A man from Kabul.
The accompanying picture represents a native of Kabul, and the dress is typical of that worn by most Afghans. Those who visit the larger Indian towns are usually horse-dealers or their attendants, and may be distinguished by their loose baggy trousers and smocks. They are a hardy race of men, and usually excellent horsemen, although their movements, like those of most Asiatics, are slow and heavy. It was not without very considerable difficulty that one of their number was persuaded to be photographed. Of an exceedingly suspicious disposition, each enquired the reason of a portrait being needed, and, when informed that it was for the purpose of showing, by the aid of a picture, how an Afghan was dressed, they one and all declared that that could not be the truth, as everybody knew that already!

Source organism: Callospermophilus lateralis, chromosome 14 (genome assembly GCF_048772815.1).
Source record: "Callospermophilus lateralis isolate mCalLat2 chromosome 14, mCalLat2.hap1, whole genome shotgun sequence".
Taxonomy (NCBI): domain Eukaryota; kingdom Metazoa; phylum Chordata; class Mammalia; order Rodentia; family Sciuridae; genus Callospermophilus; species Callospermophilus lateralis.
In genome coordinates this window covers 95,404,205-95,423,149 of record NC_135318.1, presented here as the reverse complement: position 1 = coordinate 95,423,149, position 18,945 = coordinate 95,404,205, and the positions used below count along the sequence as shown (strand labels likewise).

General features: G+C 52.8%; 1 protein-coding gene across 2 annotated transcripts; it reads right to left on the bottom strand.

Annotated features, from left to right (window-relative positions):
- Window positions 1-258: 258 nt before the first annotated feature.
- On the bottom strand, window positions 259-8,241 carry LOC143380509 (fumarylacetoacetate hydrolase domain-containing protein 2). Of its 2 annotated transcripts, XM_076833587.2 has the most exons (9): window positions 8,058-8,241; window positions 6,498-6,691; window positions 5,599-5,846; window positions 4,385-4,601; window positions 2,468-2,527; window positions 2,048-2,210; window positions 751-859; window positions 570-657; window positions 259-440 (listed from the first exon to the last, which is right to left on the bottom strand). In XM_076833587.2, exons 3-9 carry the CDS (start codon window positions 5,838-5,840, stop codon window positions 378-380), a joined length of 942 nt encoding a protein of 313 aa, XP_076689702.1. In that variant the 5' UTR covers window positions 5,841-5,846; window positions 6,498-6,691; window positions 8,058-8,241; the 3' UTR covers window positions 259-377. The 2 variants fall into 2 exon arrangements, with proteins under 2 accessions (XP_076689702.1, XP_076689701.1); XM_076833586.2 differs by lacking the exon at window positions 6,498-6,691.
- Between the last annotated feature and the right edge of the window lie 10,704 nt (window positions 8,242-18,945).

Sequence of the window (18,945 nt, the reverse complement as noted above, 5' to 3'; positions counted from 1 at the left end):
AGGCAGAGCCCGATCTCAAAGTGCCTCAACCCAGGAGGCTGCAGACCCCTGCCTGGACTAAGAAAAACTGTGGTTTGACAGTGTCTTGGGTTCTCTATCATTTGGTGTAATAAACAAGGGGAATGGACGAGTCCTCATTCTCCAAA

Most of the Kabulis who are temporarily staying in Bombay are known to each other, and since they soon discovered that applications for sittings had been made to several of their number, they were much exercised in their minds to decide upon what was likely to be the real reason for this unusual demand. After discussing the subject for some weeks among themselves, they eventually came to the conclusion that the photograph was required for the purpose of sending it to Her Majesty, who would, upon receiving it, order the immediate execution of the sitter! A clearer instance of the proverb concerning a “guilty conscience” could surely not be found. By dint of repeated assurances to the contrary however, and of solemn promises to hold him blameless whatever might accrue, one of the number at last allowed himself to be driven to the studio, and by dint of pressure brought to bear, in the shape of promised baksheesh, he was finally induced to face the camera.